The Zen of Snowshoeing

Winter Image by Koppdelaney
Winter image by H. Koppdelaney

Zen and Winter Walking

I hope you like this photographic image of the serene beauty of winter. It was not put together by me, but instead the surreal landscape comes from the image bank of Hartwick Koppdelaney, who most graciously allows general non-commercial use of his photographic artwork. Even though the figure in this picture is not wearing snowshoes and the image is a composite of several pictures, the snowy scene accurately conveys the solitude and beauty of snowshoeing.

Snow-covered road leading into the Wheeler Peak wildernesss in New Mexico, photo by author

Road to A Wilderness Trailhead

Last week on a free day, I grabbed a pair of aluminum frame snowshoes (hardly anybody makes wooden shoes anymore), took a shuttle bus to the Taos Ski Valley and followed this snow-covered road to the Williams Lake trailhead near the Wheeler Peak wilderness in northern New Mexico. Just a walk along the graded route was a joy of discovery, because of the remarkable view of the mountains, which towered just over 13,000 feet. Williams Lake my final destination has an elevation of 11,040 feet and sits in a glacial cirque at the base of these mountains.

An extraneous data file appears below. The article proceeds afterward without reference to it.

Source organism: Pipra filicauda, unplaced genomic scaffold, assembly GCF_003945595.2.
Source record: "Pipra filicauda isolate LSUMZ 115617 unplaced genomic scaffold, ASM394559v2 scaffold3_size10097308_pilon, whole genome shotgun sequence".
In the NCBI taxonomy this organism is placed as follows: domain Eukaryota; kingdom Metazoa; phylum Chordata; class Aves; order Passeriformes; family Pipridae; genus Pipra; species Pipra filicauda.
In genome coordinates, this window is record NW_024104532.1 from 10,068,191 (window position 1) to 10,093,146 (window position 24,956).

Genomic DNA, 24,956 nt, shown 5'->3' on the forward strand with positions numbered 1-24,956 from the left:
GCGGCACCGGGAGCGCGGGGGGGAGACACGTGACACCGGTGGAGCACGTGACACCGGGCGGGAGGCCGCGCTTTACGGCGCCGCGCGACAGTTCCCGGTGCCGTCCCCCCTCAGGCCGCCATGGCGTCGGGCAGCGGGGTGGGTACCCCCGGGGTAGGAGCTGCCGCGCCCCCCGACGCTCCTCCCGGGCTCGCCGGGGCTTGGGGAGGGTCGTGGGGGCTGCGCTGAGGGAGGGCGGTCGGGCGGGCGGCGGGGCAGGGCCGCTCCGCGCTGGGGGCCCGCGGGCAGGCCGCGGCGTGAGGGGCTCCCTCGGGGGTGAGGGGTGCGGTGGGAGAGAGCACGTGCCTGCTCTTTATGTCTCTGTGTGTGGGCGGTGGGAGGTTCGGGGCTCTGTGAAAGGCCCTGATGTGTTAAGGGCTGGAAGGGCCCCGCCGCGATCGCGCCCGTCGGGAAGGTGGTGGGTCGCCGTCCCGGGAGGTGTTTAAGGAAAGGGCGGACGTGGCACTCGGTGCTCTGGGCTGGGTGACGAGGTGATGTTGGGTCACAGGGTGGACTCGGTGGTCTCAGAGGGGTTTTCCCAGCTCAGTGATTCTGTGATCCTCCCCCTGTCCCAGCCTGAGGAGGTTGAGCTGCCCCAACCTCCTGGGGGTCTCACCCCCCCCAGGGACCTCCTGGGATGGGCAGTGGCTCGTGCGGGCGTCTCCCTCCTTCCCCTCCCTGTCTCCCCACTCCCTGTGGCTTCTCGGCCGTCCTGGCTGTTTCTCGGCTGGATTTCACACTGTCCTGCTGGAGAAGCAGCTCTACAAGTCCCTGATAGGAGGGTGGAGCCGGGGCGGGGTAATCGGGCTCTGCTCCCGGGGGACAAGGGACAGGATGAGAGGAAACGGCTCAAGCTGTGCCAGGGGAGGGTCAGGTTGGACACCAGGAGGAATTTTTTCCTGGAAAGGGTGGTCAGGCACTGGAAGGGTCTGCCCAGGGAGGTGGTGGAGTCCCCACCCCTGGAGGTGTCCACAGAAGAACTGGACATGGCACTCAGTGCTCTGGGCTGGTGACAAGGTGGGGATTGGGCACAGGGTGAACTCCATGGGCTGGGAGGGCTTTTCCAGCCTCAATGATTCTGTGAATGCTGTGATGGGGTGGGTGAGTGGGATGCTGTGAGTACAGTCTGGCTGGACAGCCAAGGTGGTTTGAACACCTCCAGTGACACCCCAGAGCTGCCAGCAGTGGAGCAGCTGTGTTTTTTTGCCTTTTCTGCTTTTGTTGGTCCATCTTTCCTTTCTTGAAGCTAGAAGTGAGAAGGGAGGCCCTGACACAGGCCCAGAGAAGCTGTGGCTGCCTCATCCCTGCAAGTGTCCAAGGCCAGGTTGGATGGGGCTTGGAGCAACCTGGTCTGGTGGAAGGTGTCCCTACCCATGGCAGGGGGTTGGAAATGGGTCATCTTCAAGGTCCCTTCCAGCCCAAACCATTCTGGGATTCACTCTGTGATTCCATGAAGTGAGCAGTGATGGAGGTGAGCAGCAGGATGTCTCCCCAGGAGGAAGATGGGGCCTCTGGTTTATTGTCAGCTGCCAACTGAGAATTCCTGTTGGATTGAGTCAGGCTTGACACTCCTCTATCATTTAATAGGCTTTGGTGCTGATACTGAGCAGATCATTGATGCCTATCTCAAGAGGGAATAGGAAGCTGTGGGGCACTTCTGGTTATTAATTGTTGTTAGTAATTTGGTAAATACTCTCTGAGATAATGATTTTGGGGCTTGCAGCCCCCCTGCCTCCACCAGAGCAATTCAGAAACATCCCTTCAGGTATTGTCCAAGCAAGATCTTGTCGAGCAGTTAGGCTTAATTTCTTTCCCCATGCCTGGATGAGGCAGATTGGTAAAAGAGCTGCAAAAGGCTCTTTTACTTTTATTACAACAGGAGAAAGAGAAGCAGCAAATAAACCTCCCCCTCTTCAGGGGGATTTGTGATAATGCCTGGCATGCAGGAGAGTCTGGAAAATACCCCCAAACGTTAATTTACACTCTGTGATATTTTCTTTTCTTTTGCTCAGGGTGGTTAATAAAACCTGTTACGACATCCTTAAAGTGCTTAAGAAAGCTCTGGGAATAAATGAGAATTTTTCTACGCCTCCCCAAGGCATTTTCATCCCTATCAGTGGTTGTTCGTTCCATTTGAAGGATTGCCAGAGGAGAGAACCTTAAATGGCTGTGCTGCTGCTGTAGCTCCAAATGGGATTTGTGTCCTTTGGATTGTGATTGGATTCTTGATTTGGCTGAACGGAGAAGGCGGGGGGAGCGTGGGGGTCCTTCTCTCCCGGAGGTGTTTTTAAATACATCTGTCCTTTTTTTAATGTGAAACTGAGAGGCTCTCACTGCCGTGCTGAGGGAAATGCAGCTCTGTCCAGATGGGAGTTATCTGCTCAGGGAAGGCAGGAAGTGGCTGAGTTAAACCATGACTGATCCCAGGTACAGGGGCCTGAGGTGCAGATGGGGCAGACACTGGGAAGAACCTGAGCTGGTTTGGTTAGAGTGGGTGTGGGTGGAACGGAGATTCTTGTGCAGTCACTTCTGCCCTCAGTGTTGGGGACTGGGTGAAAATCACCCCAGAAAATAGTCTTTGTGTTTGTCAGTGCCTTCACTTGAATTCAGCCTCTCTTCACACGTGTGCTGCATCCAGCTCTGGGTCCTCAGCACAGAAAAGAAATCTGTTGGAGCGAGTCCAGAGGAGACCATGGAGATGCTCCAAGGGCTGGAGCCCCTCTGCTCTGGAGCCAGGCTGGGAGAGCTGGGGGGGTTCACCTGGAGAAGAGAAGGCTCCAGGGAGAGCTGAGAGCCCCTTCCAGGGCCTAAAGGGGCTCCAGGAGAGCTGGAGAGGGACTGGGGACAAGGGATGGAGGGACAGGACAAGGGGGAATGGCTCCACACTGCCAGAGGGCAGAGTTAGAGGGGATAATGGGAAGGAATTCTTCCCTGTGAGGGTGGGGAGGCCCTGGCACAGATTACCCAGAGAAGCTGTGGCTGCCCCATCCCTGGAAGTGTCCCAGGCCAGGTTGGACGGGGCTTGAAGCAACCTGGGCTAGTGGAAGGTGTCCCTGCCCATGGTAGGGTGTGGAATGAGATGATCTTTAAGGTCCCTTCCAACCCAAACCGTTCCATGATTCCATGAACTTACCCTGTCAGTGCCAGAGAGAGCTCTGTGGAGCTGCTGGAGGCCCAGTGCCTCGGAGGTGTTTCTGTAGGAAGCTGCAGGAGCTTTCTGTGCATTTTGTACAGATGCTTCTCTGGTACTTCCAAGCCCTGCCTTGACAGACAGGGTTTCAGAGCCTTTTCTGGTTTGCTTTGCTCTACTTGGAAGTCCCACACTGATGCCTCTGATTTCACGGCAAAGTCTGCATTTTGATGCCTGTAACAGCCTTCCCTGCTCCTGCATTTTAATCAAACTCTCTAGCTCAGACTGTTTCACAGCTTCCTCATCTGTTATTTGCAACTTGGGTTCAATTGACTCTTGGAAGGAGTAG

Williams Lake in Northern New Mexico on a sunny January day, photo by author

My Destination

In January, Williams Lake is frozen solid as a rock and covered with several feet of snow. Because of the ring of lofty summits that surround the small body of water, it is a wonderful spot to sit and ponder the mysteries of life. Winter adds a special kind of beauty and peacefulness to place, as does the hike in, which passes through a beautiful spruce forest. Another advantage of winter is the lack of a crowded hiking trail, for the alpine lake is a popular hiking destination, especially in the autumn, when the leaves turn a golden yellow.

Cloud formations above the Sangre de Christo mountains, photo by author

Clouds From the Bottomside

Since the walk out was just about all downhill, I had a much better chance to take in the stunning mountain landscape. As sunset quickly approached, the overhead clouds took on strange shapes, accented by the sun that was located low in the western sky. The high ridge line of the ring of mountains, which circled Williams Lake, made me feel very small as I continued my descent back to civilization.

High mountains near Wheeler Peak in New Mexico, photo by author

Reflections On the Walk Out

Overall, I felt very fortunate to be able to access such a place by public transportation. I don’t own a car, so traveling to Nature’s most spectacular locales is often not a viable option. Furthermore I enjoyed my view of the sky as day slowly faded away and turned into night. By the time I made it back to the base of the ski resort (located some 1700 feet below the lake) the sun had set and the first evening stars were visible in the night sky.

Montreal In November

Old House on Rue Saint Denis photo by Everett Autumn